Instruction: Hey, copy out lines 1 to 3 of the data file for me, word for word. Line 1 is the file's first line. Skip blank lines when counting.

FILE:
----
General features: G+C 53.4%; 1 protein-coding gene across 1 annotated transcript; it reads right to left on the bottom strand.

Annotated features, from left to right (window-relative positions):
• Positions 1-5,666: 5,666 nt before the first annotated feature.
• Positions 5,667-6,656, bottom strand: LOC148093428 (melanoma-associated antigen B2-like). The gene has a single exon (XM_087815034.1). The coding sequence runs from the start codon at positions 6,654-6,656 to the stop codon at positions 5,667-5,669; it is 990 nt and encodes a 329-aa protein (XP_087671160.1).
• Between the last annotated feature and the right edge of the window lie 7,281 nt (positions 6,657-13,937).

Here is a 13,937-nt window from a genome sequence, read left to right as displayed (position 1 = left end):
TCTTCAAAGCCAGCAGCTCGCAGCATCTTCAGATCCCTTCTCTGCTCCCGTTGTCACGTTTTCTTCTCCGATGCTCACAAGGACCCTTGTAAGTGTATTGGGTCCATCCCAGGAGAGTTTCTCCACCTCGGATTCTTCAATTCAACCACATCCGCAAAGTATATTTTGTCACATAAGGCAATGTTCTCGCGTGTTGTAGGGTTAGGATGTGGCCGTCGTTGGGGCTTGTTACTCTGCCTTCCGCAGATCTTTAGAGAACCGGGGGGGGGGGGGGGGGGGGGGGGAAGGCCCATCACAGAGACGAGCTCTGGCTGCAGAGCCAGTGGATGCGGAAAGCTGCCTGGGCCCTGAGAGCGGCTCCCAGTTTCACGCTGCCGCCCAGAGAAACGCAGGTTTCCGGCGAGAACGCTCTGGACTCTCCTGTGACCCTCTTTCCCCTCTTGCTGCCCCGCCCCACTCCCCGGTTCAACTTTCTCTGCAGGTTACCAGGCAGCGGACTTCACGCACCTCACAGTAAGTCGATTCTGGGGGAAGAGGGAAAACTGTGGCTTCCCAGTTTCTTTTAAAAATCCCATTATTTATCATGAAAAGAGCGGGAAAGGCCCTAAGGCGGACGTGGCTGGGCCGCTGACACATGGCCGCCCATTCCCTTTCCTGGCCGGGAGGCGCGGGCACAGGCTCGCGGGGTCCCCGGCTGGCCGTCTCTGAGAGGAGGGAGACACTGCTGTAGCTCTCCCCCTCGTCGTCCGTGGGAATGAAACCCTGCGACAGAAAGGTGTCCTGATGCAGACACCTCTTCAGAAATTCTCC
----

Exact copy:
General features: G+C 53.4%; 1 protein-coding gene across 1 annotated transcript; it reads right to left on the bottom strand.

Annotated features, from left to right (window-relative positions):
• Positions 1-5,666: 5,666 nt before the first annotated feature.